The Pemberton Tram now operates as a tourist service, taking passengers from the Pemberton train station into the karri forests. The final destination, “the Cascades” is a freshwater creek with a low-level waterfall. It operates on the railway line that connected Pemberton to Northcliffe.
The tram ride itself is simple and easy to do and a tour guide provides some commentary along the way.
Gloucester tree Pemberton – Western Australia
I was looking for a bit of excitement as the day wore on and I found it at the Gloucester tree. Punching 53 metres into the canopy, this tree was once part of an important network of fire lookout trees. Now rested from its official duty, visitors, like me, can climb to the top for a birds-eye view. It’s not a climb for the faint-hearted, but with good fitness and no fear of heights, it’s a good climb.
Where to stay: Pullman Bunker Bay Resort 42 Bunker Bay Rd, Naturaliste WA 6281
Mammoth Cave Forest Grove – Western Australia
The Margaret River region of Western Australia is well known for beautiful wine and stunning natural coastlines, still I had no idea it also had such incredible limestone caves. A visit to the Mammoth Caves soon taught me all I needed to know about caves in this area.
The caves were created nearly one million years ago by a flowing stream, dissolving and eroding the limestone. Tannins have coloured the insides of the caves, so there are rich reds and browns throughout.
Stalactites and stalagmites are prolific throughout. Rain comes through from the surface, moves through the limestone and dissolves it then picks up the crystal and leaves it behind.
Depending on whether it leaves it on the roof or the floor will determine whether the crystal formations grow upwards or downwards. There are also about 10,000 different specimens of fossils of megafauna that once lived here.
Margaret River Chocolate Company Metricup – Western Australia
Anyone who doesn’t love chocolate probably hasn’t been to the Margaret River Chocolate Company. It was heaving with international visitors when we arrived. With only a small amount of time to spend here, we really only had a chance to sample a bit of their pride and joy. Some went for the ice-cream, strongly influenced by their chocolate, or for a quick cup of coffee in their attached cafe.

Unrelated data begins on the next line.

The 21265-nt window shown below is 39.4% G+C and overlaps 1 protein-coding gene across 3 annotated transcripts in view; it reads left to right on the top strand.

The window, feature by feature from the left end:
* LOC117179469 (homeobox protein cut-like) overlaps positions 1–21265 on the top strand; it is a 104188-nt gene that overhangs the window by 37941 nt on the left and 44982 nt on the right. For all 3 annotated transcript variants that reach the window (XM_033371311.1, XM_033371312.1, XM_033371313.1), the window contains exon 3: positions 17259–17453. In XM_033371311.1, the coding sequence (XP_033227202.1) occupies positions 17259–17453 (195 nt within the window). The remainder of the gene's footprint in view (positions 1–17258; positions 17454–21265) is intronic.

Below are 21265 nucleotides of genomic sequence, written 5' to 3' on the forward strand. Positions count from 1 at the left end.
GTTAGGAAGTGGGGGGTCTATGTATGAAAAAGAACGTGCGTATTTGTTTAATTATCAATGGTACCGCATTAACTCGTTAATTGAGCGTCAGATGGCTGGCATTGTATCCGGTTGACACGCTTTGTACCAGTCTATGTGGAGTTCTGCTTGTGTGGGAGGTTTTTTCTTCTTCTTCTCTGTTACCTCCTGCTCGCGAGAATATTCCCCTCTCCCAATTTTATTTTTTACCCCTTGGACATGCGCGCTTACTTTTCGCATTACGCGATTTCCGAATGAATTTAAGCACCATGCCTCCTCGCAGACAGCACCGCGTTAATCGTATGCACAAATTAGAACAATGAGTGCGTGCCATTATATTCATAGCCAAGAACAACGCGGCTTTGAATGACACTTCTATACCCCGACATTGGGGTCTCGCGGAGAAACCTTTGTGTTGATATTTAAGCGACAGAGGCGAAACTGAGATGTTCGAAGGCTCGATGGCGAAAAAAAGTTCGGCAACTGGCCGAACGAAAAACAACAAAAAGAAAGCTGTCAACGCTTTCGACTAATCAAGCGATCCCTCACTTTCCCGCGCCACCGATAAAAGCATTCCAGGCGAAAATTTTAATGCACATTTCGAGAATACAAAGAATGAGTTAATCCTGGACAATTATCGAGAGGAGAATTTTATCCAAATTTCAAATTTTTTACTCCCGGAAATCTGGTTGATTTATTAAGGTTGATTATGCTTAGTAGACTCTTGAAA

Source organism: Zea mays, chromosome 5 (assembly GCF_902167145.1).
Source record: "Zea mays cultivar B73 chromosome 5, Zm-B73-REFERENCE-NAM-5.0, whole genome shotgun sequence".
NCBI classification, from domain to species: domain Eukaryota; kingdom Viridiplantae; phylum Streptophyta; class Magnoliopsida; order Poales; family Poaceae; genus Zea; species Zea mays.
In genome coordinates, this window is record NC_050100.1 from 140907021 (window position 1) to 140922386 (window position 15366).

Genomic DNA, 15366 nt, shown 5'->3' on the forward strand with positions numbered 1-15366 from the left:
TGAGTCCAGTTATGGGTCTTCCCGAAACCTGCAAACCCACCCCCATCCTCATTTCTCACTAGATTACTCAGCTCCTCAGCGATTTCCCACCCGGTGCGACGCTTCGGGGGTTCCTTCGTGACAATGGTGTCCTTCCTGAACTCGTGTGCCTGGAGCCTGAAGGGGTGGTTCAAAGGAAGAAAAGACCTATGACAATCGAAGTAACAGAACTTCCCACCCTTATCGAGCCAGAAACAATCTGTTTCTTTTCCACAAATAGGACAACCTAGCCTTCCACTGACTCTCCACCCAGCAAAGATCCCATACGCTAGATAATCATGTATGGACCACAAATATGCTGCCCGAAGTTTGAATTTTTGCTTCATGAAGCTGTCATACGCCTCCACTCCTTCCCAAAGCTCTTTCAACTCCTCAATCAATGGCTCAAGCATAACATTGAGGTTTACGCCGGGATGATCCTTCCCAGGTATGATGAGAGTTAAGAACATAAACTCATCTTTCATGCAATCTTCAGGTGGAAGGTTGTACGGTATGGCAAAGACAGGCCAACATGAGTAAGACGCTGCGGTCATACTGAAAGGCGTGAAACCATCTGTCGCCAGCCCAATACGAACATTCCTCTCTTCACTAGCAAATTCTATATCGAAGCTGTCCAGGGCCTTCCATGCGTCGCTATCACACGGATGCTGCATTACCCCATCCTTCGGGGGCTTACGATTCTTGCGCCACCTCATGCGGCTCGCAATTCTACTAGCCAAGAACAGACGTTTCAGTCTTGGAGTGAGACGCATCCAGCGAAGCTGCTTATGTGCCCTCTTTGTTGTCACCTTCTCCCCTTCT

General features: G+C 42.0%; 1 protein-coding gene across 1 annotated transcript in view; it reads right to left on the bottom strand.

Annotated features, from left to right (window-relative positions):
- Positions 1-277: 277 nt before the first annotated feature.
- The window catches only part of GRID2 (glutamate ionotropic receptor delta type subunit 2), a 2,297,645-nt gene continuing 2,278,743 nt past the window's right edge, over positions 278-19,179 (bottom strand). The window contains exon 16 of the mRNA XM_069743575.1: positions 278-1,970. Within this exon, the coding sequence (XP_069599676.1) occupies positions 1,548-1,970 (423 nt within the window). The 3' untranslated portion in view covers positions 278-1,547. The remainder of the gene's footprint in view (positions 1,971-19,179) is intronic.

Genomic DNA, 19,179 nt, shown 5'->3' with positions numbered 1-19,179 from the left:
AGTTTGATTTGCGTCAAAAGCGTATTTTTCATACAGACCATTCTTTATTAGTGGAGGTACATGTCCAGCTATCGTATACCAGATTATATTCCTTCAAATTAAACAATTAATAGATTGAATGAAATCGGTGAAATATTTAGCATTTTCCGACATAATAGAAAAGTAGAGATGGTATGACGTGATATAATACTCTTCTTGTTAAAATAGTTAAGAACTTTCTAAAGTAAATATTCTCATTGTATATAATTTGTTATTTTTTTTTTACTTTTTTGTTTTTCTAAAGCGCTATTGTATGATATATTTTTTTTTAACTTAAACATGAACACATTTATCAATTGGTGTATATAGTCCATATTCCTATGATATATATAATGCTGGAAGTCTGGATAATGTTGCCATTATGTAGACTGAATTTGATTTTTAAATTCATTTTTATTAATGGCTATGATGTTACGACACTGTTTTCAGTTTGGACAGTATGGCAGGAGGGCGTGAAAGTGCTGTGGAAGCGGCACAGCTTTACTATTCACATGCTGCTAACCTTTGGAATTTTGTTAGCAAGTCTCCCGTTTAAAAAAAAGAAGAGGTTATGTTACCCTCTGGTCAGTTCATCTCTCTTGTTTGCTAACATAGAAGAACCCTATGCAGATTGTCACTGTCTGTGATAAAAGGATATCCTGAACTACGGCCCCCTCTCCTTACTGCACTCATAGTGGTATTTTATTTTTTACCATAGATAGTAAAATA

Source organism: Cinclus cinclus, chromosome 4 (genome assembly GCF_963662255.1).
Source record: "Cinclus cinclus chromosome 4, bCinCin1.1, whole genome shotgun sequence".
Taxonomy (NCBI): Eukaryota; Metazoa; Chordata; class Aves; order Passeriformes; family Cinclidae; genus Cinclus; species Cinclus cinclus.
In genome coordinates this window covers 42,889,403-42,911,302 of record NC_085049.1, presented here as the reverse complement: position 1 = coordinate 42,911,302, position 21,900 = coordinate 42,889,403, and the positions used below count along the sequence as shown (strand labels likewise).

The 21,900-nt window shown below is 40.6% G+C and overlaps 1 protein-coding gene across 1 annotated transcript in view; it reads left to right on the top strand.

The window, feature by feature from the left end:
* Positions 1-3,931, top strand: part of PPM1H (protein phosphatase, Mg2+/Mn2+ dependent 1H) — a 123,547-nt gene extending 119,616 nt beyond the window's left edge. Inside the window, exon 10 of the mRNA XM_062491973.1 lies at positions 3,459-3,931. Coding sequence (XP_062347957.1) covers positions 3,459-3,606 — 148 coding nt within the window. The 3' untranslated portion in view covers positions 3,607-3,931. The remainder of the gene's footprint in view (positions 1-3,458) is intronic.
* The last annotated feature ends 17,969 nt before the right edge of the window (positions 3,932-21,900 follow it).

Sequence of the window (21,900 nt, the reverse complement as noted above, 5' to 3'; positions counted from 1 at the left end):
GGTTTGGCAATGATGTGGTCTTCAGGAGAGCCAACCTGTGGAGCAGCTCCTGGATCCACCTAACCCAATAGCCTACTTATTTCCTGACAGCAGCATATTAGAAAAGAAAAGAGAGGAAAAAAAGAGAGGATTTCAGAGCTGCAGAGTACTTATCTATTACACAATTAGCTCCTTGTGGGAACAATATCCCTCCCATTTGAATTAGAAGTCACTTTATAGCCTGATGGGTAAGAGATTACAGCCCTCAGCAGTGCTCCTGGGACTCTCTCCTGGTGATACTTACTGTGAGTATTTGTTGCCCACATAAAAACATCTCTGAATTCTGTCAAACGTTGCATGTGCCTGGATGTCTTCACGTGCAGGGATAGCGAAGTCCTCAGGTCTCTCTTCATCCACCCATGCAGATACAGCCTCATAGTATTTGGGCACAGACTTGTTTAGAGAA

I headed for their selection of providores, buying some tasty vinegarette and some dark chocolate buttons to take home. How they survived the rest of the trip is a testament to my willpower, which is usually zero when it comes to chocolate.
Leeuwin Estate Margaret River – Western Australia
No visit to the Margaret River could ever be considered complete without visiting at least one winery. Fortunately for us, we had some quality time to spend at Leeuwin Estate, one of the early comers to the wine industry. It is now one of the largest producers in the region with around 50-75,000 cases produced per annum. This production represents about 5% of the Margaret River total crush.
Downstairs we were taken through a comprehensive wine tasting which saw me walk away several purchases to bring back home. Upstairs, a three-course meal was taken on the deck, matched of course with a glass of their finest. The food was exceptional, particularly the slow-cooked oyster blade, showcasing how a secondary cut of meat can be taken to a new level.
The toasted brioche parfait was light yet textural. Matched with the tang of the lemon and sweetness of the strawberry, it was the perfect end to a quality food and wine experience.
Busselton – Western Australia
The pretty town of Busselton is centred on the jetty that extends from the shoreline 1.841 kilometres out into the ocean. It is the longest timber jetty with timber piles in the southern hemisphere.
In the 1880s the jetty was used as a port for passenger ships and it later became a hive of activity for exporting agricultural products, animals and timber. American whalers also used Busselton as a base for dropping off whale oil and picking up much-needed supplies. Commercial operations on the jetty ceased in 1972, and today it remains a tourist attraction for the town
What caught my eye was the postcard-perfect blue shack sitting at the start of the jetty.
Fremantle Prison Fremantle – Western Australia
The World Heritage Listed Fremantle Prison was an eye-opening experience. It was a mens-only prison for 36 years for convicts brought to Australia from Great Britain. After that, it was handed over to the colony of the Swan River settlement and in 1901 it continued to be the maximum-security prison for the area.
Quite unbelievably, it only closed its doors as a working prison in 1991. this followed a series of riots, and the decision by a Royal Commission into prisoner conditions declared it should be shut down.
The prison is made from stone and built on the most solid of stone foundations meaning the provision of electricity and plumbing was difficult. Whilst they did manage to eventually get electrical connections, plumbing remained something of a luxury item. Buckets continued to be used in individual cells right up until the prison closed.